This past weekend I went to see the latest installment of the Pirates of the Caribbean film franchise. I have mixed feelings about the movie. I spent the two hours and nine minutes of show time wading through a myriad of tangled storylines and interweaving plot threads, masked by lots and lots of action.
As confused as I was throughout much of the film, however, my overall feeling was that of joy and excitement. Each scene had a fun new element, and each shot captured the beauty of the islands and surrounding sea. The film was extremely entertaining.
After the film, I found myself wondering why the Pirates of the Caribbean film franchise has been so successful. I landed on the fact that it’s the idea of pirates and piracy. (And perhaps also the iconic character of Captain Jack Sparrow, but that is beside my point). There is something about the life of a pirate that draws human interest. Sailing the seven seas, on the hunt for outstanding treasures, doing whatever it takes to get them. The lure of money and gain is a powerful thing.
The modern-day equivalent of a pirate is a cybercriminal. Like pirates, cybercriminals are searching for the most loot they can find, which means they are targeting businesses large and small. Just as the seas connected a pirate’s world, the internet has dangerously connected a world's worth of cybercriminals.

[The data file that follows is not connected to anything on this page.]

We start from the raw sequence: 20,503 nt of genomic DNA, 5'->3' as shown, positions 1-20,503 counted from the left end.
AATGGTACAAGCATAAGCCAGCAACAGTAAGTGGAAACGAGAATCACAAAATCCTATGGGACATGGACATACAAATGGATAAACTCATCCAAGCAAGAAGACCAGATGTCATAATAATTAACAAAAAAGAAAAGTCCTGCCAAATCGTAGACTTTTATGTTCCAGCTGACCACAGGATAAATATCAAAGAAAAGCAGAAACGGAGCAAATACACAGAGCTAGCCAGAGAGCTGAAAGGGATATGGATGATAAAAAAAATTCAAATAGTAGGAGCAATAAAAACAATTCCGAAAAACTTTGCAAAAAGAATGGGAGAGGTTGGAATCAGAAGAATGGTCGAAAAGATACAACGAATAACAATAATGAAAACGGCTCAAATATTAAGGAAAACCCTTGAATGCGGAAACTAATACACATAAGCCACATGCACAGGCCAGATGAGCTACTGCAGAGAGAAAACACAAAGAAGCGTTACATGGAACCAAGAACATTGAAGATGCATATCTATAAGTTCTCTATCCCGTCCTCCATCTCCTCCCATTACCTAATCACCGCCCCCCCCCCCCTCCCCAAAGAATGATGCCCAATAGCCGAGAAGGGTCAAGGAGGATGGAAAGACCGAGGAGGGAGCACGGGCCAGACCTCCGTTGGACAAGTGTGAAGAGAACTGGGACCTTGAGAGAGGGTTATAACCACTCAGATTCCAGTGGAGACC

According to a recent report released by Juniper Research, cybercrime is expected to cost businesses $8 trillion over the next five years. Roughly 2.8 billion data records held by business customers are expected to be breached this year alone. The most alarming thing recorded in the Juniper Research report, however, was the data showing that security systems are not keeping pace with the rise of internet connectivity. Small and mid-size businesses often use older software, making them susceptible to attack.
The silver lining about these terrifying statistics is that cybersecurity jobs are on the rise. Companies are on the search for cybersecurity professionals who can battle this growing number of attacks. The growing number of cyber-pirates could mean a cybersecurity job for you.
If you have little to no cybersecurity training, start at the beginning. Get your CompTIA A+ certification, and then on to the Security+ and the CSA+. These certifications will prove to employers that you can take on any criminals that come your way. Train yourself in the art of security, and take on the modern pirates on the internet. You can be a hero to the business you fight to protect.
About the Author — Jake Slater is the social media manager for GoCertify and a graduate of Brigham Young University. Jake is not a pirate, but he is about to walk the plank ... and explore new and exciting opportunities elsewhere on the seven seas! This be his final contribution to the IT Insights blog. Please be thankin' him for the fine work he's done. Arrrr!
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